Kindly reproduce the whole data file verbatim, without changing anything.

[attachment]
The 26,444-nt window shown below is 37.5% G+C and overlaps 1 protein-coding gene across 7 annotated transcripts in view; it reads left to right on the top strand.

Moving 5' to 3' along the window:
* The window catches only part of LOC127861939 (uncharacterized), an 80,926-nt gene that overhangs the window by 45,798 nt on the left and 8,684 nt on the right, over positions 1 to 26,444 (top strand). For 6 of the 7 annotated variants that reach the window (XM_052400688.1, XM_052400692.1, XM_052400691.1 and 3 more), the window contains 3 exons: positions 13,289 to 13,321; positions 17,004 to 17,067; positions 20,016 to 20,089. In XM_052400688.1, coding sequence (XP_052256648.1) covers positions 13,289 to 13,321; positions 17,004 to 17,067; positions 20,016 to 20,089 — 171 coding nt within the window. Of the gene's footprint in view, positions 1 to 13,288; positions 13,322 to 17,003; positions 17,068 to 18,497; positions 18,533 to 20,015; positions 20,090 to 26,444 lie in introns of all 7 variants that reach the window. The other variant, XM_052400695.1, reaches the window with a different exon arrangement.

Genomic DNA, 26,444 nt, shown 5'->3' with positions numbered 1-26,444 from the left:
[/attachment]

The 26,444-nt window shown below is 37.5% G+C and overlaps 1 protein-coding gene across 7 annotated transcripts in view; it reads left to right on the top strand.

Moving 5' to 3' along the window:
* The window catches only part of LOC127861939 (uncharacterized), an 80,926-nt gene that overhangs the window by 45,798 nt on the left and 8,684 nt on the right, over positions 1 to 26,444 (top strand). For 6 of the 7 annotated variants that reach the window (XM_052400688.1, XM_052400692.1, XM_052400691.1 and 3 more), the window contains 3 exons: positions 13,289 to 13,321; positions 17,004 to 17,067; positions 20,016 to 20,089. In XM_052400688.1, coding sequence (XP_052256648.1) covers positions 13,289 to 13,321; positions 17,004 to 17,067; positions 20,016 to 20,089 — 171 coding nt within the window. Of the gene's footprint in view, positions 1 to 13,288; positions 13,322 to 17,003; positions 17,068 to 18,497; positions 18,533 to 20,015; positions 20,090 to 26,444 lie in introns of all 7 variants that reach the window. The other variant, XM_052400695.1, reaches the window with a different exon arrangement.

Genomic DNA, 26,444 nt, shown 5'->3' with positions numbered 1-26,444 from the left: